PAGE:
Choosing your disaster scenarios and your situation before prepping
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Choosing your disaster scenarios and your situation before prepping

This is a discussion on Choosing your disaster scenarios and your situation before prepping within the General Talk forums, part of the General Discussion category; Realistic prepping for most likely disasters depends on what disaster you suspect may occur and what type of environment you live in. Since I can't ...

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Thread: Choosing your disaster scenarios and your situation before prepping

  1. #1
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    Choosing your disaster scenarios and your situation before prepping

    Realistic prepping for most likely disasters depends on what disaster you suspect may occur and what type of environment you live in. Since I can't afford to prep for every possible emergency I focus on what I consider the most likely scenarios keeping in mind where I live.

    In my case the suspected disaster would be one of the three
    *Man-made viral outbreak like the flu pandemic of 1918 (around 75 million people died and that was before rapid modern transportation)
    *Major long term electrical failure (most likely cyber-terrorism induced)
    *Major financial collapse (Someday the economy may totally collapse but I doubt it is going to happen in the next 15 years)

    Years ago when I lived in the suburbs and made very little money. I kept a good BOB and figured I could afford $300/yr on supplies with plans to get my butt up to family in the NC hills so I kept things light weight and focused on high calorie foods, the ability to make fire and light, and a good hand crank radio. I lived far enough outside the city to where I figured I could get out. I also kept a small stash on family property in NC.

    Now days I live 40 miles from a major city in a semi-rural community with small farms and generally older neighbors, many who still eat what they grow. This has changed the type of prepping I do, While I still keep my BOB handy and a small stash in NC I now focus on a secure water supply, ability to store food, and the ability to protect what supplies I have. In other words what it takes to stay in place.

    While I don’t share much information about my preparations with neighbors I try to instill a “you watch out for my property and I’ll help protect yours” attitude. I figure that even with several people in the house sharing the security effort with neighbors will increase my chances with layers of protection. Going at it solo in a survival situation is a no win situation for most people. We all have to sleep sometime and having the layers of neighbors working together will help keep you from getting surprised. Get to know your neighbors; it could make a huge difference to your defense if you are forced to stay close to the house.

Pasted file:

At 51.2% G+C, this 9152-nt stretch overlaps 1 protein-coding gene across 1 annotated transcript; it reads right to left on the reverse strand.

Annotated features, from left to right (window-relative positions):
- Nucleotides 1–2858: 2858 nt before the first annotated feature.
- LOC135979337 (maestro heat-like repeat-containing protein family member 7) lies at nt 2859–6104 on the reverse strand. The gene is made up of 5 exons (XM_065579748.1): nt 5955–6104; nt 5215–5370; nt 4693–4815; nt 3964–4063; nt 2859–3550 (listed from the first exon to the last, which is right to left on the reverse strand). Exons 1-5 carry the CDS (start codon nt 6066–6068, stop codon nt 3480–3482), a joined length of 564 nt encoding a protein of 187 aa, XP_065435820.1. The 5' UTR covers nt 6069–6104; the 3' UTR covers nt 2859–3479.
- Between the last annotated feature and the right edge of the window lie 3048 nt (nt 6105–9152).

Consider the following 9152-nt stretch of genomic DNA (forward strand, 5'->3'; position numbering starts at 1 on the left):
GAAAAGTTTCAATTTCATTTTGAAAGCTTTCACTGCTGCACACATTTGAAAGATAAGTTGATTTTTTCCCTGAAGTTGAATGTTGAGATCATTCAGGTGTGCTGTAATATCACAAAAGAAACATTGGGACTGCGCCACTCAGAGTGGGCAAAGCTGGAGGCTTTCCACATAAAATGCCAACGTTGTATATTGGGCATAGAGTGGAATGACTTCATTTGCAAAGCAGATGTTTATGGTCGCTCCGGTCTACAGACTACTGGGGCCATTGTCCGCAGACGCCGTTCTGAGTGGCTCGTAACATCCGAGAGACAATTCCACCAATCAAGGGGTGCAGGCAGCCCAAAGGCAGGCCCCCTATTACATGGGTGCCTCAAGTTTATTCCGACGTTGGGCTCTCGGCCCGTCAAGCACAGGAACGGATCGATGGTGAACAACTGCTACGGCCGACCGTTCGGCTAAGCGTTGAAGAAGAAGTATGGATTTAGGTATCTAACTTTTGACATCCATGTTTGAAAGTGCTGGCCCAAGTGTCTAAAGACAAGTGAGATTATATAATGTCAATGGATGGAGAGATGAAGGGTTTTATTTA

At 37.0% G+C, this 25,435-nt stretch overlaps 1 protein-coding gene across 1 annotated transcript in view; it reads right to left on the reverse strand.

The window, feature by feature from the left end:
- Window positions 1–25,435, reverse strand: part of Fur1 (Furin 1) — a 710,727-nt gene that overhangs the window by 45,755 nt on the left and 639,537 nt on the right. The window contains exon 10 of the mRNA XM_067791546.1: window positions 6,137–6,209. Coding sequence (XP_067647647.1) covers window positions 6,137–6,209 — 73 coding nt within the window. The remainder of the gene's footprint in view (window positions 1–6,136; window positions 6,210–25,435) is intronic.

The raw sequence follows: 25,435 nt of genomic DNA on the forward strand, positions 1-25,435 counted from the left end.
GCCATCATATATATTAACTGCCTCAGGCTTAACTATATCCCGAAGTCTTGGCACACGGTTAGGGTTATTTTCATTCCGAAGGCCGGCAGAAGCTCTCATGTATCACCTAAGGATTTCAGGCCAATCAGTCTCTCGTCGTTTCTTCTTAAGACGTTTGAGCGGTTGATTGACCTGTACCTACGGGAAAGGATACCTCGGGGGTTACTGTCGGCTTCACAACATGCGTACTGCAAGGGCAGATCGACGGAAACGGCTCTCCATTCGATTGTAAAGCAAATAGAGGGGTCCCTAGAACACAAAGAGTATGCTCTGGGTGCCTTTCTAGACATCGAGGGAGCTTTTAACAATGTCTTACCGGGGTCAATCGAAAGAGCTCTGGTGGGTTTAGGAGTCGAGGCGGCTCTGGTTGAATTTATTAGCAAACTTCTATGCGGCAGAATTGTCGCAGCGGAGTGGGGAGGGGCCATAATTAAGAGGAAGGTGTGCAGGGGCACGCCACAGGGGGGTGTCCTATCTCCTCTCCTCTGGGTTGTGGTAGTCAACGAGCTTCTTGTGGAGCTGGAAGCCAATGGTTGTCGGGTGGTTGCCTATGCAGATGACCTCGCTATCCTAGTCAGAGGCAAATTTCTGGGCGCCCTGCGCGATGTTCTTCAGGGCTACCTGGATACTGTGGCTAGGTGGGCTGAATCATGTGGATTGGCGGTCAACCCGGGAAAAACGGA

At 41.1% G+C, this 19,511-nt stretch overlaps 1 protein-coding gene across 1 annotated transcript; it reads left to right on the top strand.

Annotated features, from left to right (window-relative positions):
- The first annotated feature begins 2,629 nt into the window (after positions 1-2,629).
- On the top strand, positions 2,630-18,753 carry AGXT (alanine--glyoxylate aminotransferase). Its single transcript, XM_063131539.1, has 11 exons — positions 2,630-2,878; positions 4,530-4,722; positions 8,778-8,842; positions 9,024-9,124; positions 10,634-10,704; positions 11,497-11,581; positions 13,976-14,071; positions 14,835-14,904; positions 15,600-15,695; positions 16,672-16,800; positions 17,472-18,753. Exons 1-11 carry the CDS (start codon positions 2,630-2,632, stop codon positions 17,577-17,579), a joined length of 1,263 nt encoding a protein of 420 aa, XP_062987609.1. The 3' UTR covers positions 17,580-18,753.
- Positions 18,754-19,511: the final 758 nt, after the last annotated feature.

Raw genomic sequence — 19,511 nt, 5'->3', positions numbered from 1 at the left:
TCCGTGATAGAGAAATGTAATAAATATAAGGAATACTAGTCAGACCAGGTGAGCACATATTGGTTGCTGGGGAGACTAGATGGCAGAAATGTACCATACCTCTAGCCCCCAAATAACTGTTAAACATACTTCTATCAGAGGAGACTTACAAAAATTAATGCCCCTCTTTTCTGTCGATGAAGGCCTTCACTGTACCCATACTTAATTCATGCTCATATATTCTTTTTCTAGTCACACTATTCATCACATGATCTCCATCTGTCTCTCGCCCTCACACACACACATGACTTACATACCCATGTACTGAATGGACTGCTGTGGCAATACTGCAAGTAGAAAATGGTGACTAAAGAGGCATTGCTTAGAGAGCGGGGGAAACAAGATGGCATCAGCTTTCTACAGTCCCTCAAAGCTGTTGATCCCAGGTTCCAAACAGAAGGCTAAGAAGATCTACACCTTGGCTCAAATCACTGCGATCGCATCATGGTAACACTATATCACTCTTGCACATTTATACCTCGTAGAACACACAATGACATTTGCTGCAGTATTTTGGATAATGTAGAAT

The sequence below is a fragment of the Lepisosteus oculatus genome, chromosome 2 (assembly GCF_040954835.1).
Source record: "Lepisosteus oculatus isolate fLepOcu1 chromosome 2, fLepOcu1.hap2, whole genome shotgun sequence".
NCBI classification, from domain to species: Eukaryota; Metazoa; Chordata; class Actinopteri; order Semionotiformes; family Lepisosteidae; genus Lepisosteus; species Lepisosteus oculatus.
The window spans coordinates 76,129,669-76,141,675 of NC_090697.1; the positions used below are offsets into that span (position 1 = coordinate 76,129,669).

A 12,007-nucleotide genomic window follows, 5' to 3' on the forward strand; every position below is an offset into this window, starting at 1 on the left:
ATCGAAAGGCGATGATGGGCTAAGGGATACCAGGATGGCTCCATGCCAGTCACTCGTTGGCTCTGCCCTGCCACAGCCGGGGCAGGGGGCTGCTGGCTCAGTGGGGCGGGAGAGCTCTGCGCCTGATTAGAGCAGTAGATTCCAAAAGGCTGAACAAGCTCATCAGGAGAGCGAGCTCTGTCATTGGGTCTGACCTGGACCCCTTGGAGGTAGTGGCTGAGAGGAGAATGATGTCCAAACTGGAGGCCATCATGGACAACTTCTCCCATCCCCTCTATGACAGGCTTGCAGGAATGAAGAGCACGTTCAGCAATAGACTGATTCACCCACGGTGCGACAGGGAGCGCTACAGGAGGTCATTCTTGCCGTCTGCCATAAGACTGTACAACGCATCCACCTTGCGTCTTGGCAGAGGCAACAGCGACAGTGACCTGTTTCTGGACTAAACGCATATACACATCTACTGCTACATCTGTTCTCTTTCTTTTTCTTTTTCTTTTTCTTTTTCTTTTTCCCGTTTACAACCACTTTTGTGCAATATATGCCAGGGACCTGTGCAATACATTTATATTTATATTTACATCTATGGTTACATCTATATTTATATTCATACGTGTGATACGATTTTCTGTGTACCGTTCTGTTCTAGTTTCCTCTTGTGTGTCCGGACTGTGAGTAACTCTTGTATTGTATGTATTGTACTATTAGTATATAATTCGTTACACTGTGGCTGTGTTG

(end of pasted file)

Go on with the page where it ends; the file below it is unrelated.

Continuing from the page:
I’ve talked to too many people who just build up supplies or use prepping as an excuse to buy another weapon without actually considering their starting location, where they will be when the crisis first strikes. Is there a realistic way out if there is a panic rush to leave the city? Sometimes there isn’t. And if the cities emptied out the woods would become as crowded as the cities. Bottom line is I suspect most people in densely packed cities will find themselves in a hopeless situation unless they have a ton of supplies and can hide in their “empty” looking but well defended home. The roads out will almost instantly become choked with traffic.

    I suspect in some suburb situations a person may be better off collaborating with their neighbors and sticking close to home unless they have a clearly defined, well stocked bugout location that they can reach on foot. Leaving the security of mutually supporting neighbors and solid shelter may not always be the best idea when you can only fit 70 lbs of supplies on your back to head out into woods that will be densely packed with others who have less food than you may have.

    There is a major downside to staying close to people you know well when the neighbor's food runs out. When the cute little kids down the street are starving will you be able to sit in comfort eating that Mountain House meal??? Hard choices will have to be made. I actually keep some extra rice and other low cost foods for the twins down the street but I don't tell their parents about it.
    Last edited by 8301; 12-20-2014 at 12:36 PM.
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  2. #2
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    Here is another chain of thought. What if you merely prepare for the worse? If you simply prepare for the worst possible scenario the others are all covered.

    I consider the unlikely event of an EMP attack on our nation to be the worst. If I can handle that then all others seem quite simple.
    This place has become more disturbing then SHTF.

  3. #3
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    I agree with Ripon. When I started prepping right after Katrina, I spent money prepping for such a weather related SHTF event. I don't think I spent too much extra money on things too centered on a weather event. But I saw the light fairly quickly and sat down and listed all the events I thought could happen in which I wouldn't be killed outright. It didn't take long to spot a trend in my list.